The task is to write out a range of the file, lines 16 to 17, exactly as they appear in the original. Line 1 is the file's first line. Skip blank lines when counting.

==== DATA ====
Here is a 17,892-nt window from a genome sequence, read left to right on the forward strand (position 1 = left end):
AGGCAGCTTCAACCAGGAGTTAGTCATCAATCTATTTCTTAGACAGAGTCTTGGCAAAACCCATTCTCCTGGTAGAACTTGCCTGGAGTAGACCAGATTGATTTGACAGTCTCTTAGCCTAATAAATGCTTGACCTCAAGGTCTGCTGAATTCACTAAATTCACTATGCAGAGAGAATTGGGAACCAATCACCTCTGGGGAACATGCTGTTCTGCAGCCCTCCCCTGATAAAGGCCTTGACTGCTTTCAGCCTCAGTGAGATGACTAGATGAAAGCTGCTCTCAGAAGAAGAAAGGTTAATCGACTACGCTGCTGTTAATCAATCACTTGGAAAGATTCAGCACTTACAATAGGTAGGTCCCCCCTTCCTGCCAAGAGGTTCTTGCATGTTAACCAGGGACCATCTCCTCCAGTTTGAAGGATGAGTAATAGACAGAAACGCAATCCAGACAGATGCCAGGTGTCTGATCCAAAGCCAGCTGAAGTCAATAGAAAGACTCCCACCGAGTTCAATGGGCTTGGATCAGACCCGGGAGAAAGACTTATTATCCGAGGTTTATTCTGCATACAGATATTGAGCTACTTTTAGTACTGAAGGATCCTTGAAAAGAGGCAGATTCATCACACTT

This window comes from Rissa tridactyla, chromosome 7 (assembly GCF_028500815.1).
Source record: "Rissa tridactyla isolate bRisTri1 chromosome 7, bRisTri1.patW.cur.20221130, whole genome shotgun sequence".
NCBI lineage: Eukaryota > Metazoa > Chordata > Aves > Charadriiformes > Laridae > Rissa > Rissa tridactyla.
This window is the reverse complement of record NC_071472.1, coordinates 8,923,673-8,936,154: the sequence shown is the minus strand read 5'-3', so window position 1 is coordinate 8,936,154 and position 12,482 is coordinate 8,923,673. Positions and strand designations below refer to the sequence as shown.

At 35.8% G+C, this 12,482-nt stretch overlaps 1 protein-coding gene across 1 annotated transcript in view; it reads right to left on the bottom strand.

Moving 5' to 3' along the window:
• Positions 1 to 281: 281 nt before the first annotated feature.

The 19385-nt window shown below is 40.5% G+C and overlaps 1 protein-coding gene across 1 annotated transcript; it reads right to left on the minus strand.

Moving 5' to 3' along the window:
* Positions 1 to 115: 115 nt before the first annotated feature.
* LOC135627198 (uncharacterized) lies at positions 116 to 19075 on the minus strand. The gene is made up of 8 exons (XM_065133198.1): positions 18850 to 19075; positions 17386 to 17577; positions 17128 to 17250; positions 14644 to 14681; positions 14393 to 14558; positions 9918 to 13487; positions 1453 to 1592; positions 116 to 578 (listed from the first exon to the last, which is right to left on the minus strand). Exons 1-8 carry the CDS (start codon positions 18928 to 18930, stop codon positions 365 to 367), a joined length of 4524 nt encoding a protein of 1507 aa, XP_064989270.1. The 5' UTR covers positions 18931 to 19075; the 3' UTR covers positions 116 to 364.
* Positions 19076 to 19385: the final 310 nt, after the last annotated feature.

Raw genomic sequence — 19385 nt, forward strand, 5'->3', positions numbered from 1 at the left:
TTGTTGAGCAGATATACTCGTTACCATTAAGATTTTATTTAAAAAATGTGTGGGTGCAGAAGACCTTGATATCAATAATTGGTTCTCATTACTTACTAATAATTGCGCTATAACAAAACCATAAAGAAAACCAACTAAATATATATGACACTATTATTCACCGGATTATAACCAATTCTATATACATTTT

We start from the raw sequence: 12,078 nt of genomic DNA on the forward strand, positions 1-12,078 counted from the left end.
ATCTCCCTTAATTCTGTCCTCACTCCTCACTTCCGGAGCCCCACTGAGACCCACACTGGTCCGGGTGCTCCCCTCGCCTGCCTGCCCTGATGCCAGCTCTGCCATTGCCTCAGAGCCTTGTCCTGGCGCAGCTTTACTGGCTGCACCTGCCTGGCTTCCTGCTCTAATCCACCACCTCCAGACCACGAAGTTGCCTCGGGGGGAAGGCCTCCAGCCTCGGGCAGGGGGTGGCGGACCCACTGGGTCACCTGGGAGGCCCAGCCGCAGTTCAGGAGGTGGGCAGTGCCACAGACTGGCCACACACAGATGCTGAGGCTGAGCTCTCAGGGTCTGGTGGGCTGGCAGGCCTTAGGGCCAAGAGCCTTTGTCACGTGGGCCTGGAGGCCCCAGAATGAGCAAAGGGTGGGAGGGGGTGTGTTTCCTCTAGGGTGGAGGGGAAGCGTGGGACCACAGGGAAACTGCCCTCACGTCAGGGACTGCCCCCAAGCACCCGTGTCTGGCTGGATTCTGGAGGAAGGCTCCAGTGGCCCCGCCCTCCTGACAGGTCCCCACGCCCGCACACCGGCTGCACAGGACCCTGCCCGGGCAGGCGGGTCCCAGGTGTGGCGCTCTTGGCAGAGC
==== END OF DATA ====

TTGTTGAGCAGATATACTCGTTACCATTAAGATTTTATTTAAAAAATGTGTGGGTGCAGAAGACCTTGATATCAATAATTGGTTCTCATTACTTACTAATAATTGCGCTATAACAAAACCATAAAGAAAACCAACTAAATATATATGACACTATTATTCACCGGATTATAACCAATTCTATATACATTTT

We start from the raw sequence: 12,078 nt of genomic DNA on the forward strand, positions 1-12,078 counted from the left end.